Are they your guide? Are they your driving force? No. they are neither. You hold no love for the All Mighty. They have nothing to do with your dreams. At least not directly. You do not actively seek glory in their name. The All Mighty burns through your veins but through whispers into your life through not through miracle and majesty directly. They speak through mother and mensch instead.
You are three. Your mother gently combs through curls, whispering fondly about ancient people. Survivors. Philosophers. Rebels. Heroes and most importantly and most often forgotten people. And while you are too young to understand the meaning and power of the words she speaks to you. That people sing in language equal parts comfort and calling. You absorb it, but your eyes and ears only for the heroes of now. Your mother takes you to a river and tells you to throw bread into it. You are to find one thing about yourself that you need to work on about yourself. Perhaps you are too smart for your age. You decide to work on not being a girl and to watch more All Might, how ironic, videos.
You are four. Your mother has realized your struggle. You succeeded at last year. People know that you are a boy. Still in Hashem’s infinite game of give and take, they give you your correct name and support. Hashem deems that you be worthy of it. You must be worth your new name and your title as the chosen. Shatters through the ground beneath your tiny feet. You lose Kaachan first. He falls and you reach out. He hates you for it. You did nothing to him. to add insult to your fresh injury the All Might sets their eyes to you and laughs. you will have no gift. you will have no quirk. Earn it. As you stand on the river bank that you watch Kaachan throw bread with uncle masaru. You cry as you throw yours. This year you will be a better friend. He’ll care about you again.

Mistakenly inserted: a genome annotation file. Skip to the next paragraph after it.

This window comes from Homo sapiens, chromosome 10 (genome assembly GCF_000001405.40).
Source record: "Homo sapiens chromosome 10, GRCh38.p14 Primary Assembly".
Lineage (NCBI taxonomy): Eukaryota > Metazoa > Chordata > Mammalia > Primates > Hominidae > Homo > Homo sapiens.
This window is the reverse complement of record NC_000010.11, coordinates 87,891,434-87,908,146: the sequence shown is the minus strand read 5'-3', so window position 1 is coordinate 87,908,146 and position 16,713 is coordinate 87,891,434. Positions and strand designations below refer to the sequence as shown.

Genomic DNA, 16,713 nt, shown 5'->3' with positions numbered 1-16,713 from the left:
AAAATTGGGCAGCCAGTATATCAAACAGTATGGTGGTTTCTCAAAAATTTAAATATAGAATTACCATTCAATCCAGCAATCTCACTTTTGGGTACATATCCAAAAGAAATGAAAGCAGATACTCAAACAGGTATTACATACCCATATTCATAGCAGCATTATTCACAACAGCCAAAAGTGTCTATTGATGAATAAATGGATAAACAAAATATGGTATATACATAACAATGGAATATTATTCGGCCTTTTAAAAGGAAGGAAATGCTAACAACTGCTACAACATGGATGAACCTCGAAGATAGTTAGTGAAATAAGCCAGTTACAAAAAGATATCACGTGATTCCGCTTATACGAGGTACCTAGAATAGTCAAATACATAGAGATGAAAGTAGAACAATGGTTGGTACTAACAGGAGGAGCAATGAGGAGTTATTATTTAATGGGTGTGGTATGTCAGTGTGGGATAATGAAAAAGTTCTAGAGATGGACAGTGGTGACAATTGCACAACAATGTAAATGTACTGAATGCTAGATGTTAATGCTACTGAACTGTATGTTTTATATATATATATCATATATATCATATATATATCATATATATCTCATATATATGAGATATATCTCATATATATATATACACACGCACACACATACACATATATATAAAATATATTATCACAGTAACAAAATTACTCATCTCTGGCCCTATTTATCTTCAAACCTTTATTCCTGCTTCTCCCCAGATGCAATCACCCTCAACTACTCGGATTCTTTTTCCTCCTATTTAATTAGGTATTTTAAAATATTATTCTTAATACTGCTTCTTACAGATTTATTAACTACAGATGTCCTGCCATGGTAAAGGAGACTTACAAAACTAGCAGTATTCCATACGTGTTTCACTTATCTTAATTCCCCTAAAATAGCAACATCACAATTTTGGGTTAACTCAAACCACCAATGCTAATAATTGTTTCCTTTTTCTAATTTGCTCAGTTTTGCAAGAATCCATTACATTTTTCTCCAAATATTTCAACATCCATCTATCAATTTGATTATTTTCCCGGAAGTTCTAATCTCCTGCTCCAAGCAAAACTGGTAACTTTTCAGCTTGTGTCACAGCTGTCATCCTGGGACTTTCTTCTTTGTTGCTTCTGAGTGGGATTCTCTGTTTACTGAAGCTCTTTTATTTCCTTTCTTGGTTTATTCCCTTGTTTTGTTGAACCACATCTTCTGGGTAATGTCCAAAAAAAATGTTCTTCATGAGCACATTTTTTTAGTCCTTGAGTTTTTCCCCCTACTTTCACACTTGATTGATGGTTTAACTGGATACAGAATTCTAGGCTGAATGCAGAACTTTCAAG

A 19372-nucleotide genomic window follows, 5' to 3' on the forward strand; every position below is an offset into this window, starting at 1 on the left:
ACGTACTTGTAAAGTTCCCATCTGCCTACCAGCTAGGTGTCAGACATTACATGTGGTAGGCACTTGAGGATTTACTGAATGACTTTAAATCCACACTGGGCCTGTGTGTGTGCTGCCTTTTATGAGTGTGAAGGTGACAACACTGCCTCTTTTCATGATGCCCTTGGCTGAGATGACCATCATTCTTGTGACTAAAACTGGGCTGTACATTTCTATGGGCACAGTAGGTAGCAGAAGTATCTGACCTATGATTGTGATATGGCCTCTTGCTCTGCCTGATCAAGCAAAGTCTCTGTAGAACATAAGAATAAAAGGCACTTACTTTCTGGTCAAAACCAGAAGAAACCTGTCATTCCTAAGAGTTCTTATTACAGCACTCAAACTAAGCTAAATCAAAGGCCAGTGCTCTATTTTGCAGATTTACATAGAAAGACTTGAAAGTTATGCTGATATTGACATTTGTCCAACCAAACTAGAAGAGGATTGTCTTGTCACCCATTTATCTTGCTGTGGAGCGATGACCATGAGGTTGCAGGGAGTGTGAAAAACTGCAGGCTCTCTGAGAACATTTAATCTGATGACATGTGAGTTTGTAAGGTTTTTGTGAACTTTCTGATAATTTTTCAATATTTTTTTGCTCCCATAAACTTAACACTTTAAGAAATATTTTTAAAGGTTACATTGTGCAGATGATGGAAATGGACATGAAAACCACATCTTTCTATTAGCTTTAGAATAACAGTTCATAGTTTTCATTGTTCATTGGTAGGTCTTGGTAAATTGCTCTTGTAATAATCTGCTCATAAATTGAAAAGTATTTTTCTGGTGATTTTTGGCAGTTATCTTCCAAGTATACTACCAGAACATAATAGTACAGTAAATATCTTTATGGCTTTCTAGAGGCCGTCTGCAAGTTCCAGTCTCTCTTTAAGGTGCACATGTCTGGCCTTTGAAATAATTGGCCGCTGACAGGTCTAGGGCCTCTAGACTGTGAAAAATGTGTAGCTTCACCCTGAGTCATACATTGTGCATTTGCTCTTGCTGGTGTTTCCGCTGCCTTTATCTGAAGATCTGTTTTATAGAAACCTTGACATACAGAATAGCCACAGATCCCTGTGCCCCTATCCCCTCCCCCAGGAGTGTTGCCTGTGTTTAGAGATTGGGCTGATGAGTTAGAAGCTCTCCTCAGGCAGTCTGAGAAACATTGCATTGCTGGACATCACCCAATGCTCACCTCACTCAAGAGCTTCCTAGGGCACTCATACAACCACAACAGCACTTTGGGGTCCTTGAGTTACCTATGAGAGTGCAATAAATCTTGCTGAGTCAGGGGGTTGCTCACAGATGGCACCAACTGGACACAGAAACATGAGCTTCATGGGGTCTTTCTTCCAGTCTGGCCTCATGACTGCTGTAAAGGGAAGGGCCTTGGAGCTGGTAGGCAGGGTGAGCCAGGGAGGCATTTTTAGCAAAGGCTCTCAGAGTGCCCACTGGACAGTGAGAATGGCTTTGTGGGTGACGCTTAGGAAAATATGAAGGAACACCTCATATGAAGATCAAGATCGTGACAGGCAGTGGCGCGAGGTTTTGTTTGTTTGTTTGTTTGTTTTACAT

You are eight. You are crying in front of a screen. In front of All Might. Less of a man more of a myth to your shiny sobbing green eyes. The commandment and act. Two in the same. You want to be like him. You want to be him. You want to help people and make them hopeful. You want to be the next All Might. When you throw your bread away this year you clutch the notebook under your arm tighter. You document everything. Once a silly childish guide to heroism now a real tangible and powerful too designed to propel you to the top. As it hits the rushing water you wish to figure out how to mold yourself into a hero. A hero in the image of All Might.
You are thirteen. You have looked up the origin of your future profession. Pouring it into yourself. Hoping that every detail helps. You learn about the first. Long before quirks. Long before the world you live in was shaped into its current image. Superman. You look at the date stamped upon the webpage. Two hundred years since it was posted. You read his biography and his storylines. You stop there.
You are fifteen. You have been granted a miracle. All Might himself is a miracle. You do not doubt that as the man hugs you. It has been six months since you met. This year the words tikkun olam matter. It’s a concept where the act is most important. You will heal the world. You are Jewish. It’s what you were made to do. Help fix a world that needs you. Even if may not deserve you. But it is no scripture or holiday that burns the meaning into his mind.